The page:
Embossing involves making reliefs on surfaces of paper, fabric, etc so that the image is imprinted in either a raised or lowered design. In commercial fabric production Stamps made of metals, rubber or engraved rollers are usually used for embossing.
Aren’t we all familiar with embossed papers usually used for making wedding invitations? They have beautifully raised embossed patterns. When embossing is done on fabric this relief can be achieved with the help of ink and embossing powder – a sort of raised printing on fabric. These embossing powders are then heat set.
How to emboss fabric with embossing powder
Originally this process uses ink and embossing powder along with stamps and stamping pads to make the design. The fabric is stamped with the stamps. This stamped area is sprinkled with embossing powder, fully, thoroughly
This method is better done one single imprint at a time, rather than everything stamped and then powder applied and then together heat set. One design at a time is the way to go.
Do not worry about the embossing powder falling and sticking on other places other than the stamped places. It wouldnot. The ink acts like a glue and retains the powder on the stamped area. Just shake off the excess powder from your fabric. Heat set with a heat gun so that the embossing powder works and puffs up. If you do not have a heat gun you cannot do this as this process requires application of high heat.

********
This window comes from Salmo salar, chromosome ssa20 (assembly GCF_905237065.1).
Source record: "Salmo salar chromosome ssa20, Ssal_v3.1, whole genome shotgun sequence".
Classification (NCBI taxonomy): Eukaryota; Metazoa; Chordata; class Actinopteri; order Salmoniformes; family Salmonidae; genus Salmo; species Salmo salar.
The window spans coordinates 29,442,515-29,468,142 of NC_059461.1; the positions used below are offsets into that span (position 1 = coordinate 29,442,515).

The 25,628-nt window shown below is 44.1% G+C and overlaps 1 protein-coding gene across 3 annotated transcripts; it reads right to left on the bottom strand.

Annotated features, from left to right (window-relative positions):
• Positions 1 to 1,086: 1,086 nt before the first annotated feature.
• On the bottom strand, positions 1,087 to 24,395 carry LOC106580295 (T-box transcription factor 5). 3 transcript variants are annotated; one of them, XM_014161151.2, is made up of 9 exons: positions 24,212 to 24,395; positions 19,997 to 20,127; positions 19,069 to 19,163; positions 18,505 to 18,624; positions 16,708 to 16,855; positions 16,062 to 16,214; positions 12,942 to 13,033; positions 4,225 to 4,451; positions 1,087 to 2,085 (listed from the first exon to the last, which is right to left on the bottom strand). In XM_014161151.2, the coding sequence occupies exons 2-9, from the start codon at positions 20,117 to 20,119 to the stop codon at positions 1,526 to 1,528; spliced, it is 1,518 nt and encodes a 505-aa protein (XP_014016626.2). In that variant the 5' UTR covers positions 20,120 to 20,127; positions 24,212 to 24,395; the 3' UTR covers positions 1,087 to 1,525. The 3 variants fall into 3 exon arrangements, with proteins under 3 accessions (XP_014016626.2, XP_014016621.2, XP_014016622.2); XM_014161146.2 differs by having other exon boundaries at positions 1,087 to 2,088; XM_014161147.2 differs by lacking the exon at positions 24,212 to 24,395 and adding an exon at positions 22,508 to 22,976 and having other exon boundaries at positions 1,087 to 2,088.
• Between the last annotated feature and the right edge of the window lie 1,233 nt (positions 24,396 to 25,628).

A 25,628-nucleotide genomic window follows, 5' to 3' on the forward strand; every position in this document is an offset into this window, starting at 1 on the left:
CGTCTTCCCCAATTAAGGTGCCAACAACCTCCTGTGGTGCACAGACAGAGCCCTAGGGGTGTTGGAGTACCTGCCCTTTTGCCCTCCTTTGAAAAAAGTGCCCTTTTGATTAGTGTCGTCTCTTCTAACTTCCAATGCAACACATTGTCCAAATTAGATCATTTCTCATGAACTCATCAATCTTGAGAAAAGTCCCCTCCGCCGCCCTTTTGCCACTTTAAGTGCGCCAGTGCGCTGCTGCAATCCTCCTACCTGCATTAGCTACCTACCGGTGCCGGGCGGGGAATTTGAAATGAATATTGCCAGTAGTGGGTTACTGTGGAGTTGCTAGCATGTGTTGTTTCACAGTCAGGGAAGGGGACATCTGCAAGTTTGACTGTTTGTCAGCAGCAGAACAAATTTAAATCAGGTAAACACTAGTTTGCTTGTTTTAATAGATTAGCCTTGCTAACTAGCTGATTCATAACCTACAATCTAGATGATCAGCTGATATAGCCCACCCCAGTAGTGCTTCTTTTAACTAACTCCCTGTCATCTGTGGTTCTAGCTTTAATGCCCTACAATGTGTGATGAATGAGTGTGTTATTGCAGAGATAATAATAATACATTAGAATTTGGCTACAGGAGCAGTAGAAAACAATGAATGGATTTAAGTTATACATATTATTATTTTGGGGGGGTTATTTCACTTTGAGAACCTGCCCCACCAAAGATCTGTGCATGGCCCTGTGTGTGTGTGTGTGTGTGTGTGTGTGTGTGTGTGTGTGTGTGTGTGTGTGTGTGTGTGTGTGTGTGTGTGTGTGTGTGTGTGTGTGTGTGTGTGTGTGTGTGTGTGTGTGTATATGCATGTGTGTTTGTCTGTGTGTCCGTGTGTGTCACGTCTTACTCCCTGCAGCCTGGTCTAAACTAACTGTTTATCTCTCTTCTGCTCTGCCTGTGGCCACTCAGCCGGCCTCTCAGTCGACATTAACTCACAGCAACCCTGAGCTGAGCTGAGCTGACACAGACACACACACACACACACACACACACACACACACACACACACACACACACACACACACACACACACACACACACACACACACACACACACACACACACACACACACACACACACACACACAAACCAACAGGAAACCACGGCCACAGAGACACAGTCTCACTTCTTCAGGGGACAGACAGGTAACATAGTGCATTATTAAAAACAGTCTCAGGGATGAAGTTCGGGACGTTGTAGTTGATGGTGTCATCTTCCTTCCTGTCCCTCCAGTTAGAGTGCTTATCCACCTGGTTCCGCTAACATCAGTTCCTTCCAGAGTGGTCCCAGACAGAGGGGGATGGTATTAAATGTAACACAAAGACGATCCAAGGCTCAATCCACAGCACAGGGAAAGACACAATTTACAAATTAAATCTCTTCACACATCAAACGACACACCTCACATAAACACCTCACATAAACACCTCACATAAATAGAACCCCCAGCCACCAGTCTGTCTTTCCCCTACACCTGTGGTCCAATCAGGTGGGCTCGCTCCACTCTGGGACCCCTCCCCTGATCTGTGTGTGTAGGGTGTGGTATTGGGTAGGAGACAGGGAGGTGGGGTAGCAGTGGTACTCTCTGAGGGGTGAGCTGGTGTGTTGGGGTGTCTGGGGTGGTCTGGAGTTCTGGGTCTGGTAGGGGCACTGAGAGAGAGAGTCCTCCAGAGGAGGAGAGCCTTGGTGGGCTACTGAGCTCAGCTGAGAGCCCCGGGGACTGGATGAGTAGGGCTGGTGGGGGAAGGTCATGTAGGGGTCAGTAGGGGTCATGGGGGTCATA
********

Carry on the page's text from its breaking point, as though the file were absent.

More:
This process can be replicated at home with a puffy medium you get at craft stores for mixing with fabric paint
This medium is readily available at craft stores and you can mix it with fabric paint at a ratio 3:1 ; puffy medium 3 drops and fabric paint 1 drop.
Mix thoroughly and use on fabric like any fabric paint – it is better to do small areas with the puffy medium. After the paint is dry for more than 24 hours heat set from the back side and the embossing will be visible to you clearly
Here I am using silver powder mixed with the embossing medium and the embossing looks soft and smooth and really nice. I just decided to outline the flower design.
After 24 hours I pressed from the back and the simple paint lines just tool on a new life and puffed up.
You can still do embossing of a different kind on fabric with a simple iron.
Embossing on Velvet.
The method of embossing described here involves making impressions on the surface of velvet fabric. Velvet has a piled fabric surface and when heat is applied imprints of your stamps are made beautifully on its surface.
A plain velvet fabric can bore you to tears after some time, especially if you have yards and yards of it. Ofcourse you get embossed velvet from stores, but isn’t it fun to make it yourself. (Checkout the different types of velvet fabrics here)
You can use rubber stamps or metal stamps to make the impressions on velvet. I am using a metal locket with details. But it is better for a first attempt not to go with too many details.
Plastic stamps are not suitable with this method as heat is involved.
If you have crochet lace this can be used to make impressions. Use your imagination and carve different stamps from erasers with an exacto-blade or simply go through your junk box in the back of the cupboard for things you could use as stamps – this is how I found the locket.
You need a water sprayer to mist the surface of the fabric.
An iron box.
Start by misting the fabric surface with water.
Keep the stamp on your ironing board right side up. Keep the fabric right side down on the stamp. Press hot iron on to the fabric just on top where the stamp lies beneath. Hold for about 30 seconds. You are using heat to get the details on the pile of the fabric.
If there are many details on your stamp, try to get the iron and heat on all the crevices so that the details are not left out.
Lift up the iron ; You have an embossed fabric in your hands